Tag Info

Hot answers tagged

6

Open Terminal and type: sudo visudo Then scroll down to the line that reads: Defaults env_reset And change it to: Defaults env_reset,timestamp_timeout=0 You can change 0 to any values (time in minutes). Setting it to 0 will ask for your password every time and -1 will make it never ask. The default is 15 according to man sudo 8, but ...


5

These .Trash-0 directories appear when root deletes non-root user files from a file manager. The 0 is the system $UID, which is zero for root. The directories are created any time a user deletes files belonging to another user account. So I think you use your root account to delete some stuffs in your home using File manager not terminal. And yes you can ...


3

files should be "644", directories should be "755". What you want is not permissions but you want to set the files and directories to a user and group that is allowed to write files into /var/www/html/. sudo chown -R $USER:$USER /var/www/html/* would set all to your current user or if you need something like "www-data" (the default apache user) change it ...


3

Usually on Linux there is only one user root, and on Ubuntu it is deactivated. Instead it is a better idea to add all users that should have administrative privilieges to the group sudo by executing adduser username sudo as root. That allows them to execute commands as root by typing sudo command and get a root shell by sudo -i On top op that, you ...


3

Ok, Googling this, finding this U&L answer, checking its revisions history and following the quoted source in the revision #1, this happens to be an Upstart bug; the problem is that when switching to root running su the $UPSTART_SESSION environment variable is carried from the previous environment instead of being set again. After much banging my ...


3

Take a look at http://www.cyberciti.biz/open-source/command-line-hacks/linux-run-command-as-different-user/ then just write a sh script which you chmod +x so that you can execute it then just use the script to launch the other script.


2

The first error is because you created a user whose home directory doesn't exist. This is one of the reasons why you should always use adduser instead of useradd. As explained in man useradd: useradd is a low level utility for adding users. On Debian, administrators should usually use adduser(8) instead. One of the features of adduser is that it ...


2

It is perfectly safe to change ownership of files in /var/www, and indeed anything in that folder is yours to edit and change how you wish. For example, if user tsmith needs to be able to write to files in /var/www/myweb then it's perfectly fine to set the owner of these files to tsmith. Or if you prefer, keep the owner as root and require tsmith to sudo ...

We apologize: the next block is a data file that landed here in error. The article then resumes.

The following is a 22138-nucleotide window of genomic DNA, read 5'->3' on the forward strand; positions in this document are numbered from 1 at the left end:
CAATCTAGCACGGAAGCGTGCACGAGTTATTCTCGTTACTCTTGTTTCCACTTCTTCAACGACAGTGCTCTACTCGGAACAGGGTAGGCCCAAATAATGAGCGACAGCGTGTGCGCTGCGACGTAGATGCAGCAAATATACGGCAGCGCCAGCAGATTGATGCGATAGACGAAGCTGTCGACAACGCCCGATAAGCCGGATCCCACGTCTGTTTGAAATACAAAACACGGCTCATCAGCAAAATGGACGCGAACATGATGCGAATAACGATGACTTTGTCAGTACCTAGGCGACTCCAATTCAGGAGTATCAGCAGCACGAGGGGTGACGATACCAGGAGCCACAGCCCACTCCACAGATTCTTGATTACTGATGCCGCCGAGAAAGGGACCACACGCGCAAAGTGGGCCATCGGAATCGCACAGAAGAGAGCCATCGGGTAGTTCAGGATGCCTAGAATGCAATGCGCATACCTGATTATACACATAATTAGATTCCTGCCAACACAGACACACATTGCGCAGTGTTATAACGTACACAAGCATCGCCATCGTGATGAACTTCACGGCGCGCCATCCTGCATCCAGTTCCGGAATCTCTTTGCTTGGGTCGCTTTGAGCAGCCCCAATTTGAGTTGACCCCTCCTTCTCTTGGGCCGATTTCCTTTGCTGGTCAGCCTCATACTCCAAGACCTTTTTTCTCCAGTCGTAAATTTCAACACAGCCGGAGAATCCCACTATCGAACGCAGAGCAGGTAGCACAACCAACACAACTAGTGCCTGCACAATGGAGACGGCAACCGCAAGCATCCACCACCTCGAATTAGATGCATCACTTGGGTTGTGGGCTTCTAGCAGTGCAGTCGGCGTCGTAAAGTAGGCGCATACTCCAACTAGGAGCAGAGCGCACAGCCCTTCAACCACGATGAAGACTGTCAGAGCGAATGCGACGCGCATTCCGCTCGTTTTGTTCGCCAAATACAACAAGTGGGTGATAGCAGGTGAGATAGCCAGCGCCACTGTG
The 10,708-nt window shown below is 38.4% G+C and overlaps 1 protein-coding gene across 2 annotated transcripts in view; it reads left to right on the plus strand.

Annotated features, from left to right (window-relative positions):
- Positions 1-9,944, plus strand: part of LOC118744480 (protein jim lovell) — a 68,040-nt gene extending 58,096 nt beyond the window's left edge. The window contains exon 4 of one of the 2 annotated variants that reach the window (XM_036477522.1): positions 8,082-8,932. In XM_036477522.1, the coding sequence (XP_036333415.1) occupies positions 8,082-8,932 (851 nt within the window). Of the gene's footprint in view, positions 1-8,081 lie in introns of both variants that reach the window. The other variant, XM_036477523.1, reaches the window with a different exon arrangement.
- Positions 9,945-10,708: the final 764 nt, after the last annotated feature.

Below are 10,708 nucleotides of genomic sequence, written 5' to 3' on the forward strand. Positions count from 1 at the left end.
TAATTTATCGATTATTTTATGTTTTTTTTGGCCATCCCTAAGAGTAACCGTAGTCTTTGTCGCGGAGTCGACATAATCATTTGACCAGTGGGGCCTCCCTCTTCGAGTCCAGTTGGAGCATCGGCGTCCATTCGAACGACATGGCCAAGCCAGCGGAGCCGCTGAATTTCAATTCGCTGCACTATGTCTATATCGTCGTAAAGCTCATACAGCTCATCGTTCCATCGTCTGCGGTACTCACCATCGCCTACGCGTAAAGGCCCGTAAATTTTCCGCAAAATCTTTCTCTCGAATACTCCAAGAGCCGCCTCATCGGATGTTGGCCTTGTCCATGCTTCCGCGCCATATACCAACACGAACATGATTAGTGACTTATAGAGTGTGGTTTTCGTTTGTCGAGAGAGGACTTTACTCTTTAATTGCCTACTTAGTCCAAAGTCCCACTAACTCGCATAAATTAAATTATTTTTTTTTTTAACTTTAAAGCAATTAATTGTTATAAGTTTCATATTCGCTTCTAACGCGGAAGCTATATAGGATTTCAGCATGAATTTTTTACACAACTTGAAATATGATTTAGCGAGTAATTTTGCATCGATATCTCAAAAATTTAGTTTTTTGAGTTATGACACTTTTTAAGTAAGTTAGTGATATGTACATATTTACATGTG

2

Reboot the system to enter grub. Select recovery mode. Enter root shell Remount the system with read/write permissions: mount / -o rw,remount Run chown -R root:root /usr/lib. Once done, reboot.


2

The content of the directory /usr/lib/xorg is a little harder to replace than the single binary file /usr/bin/Xorg. You can still do it by just reinstalling packages, but it's made up of many packages, some of which won't apply to you. $ find /usr/lib/xorg -exec dpkg -S {} + | cut -d: -f1 | sed -e 's/, /\n/g' | sort -u xserver-common xserver-xorg-core ...


2

If you can login as root: $ su root #enter password $ chmod 644 /usr/lib/sudo/sudoers.so If not, you'll have to startup in recovery mode, get write permission on your disk, and change the mode of that file. https://wiki.ubuntu.com/RecoveryMode $ mount -o remount,rw / $ chmod 644 /usr/lib/sudo/sudoers.so


1

Check the file: /etc/mysql/mariadb.conf.d/mysqld.cnf verify if this line exists: plugin-load-add = auth_socket.so then go to MariaDB: sudo mysql -u root and make these modifications: MariaDB [(none)]>use mysql; MariaDB [(none)]>update user set plugin=' ' where User='root'; MariaDB [(none)]>flush privileges; MariaDB [(none)]>exit I ...


1

Running applications as the root user presents several serious security risks. This is why the root account is not enabled for log in by default, and all actions which need escalated privileges are performed via usage of sudo. You should not log in and run applications as root. Doing so gives total access to your machine, to the application you are running, ...


1

First of all, known_hosts is not the file that you want to copy. That is just a list of all the systems that have been connected to to check if the system might have changed or a man-in-the-middle attack is being attempted. For password less connections, you need a id_rsa file in .ssh folder. You can copy the file and make sure is has the correct ...


1

DO NOT EVER DO THIS, but if you did sudo rm -rf / the rm command, running as root, would happily start deleting. If it found a file, it would delete it,. If rm found a directory, it would enter the directory, delete all the files, then delete the directory. Eventually, rm will run out of files to delete, or will delete a file rm needs (like a dynamic ...



Only top voted, non community-wiki answers of a minimum length are eligible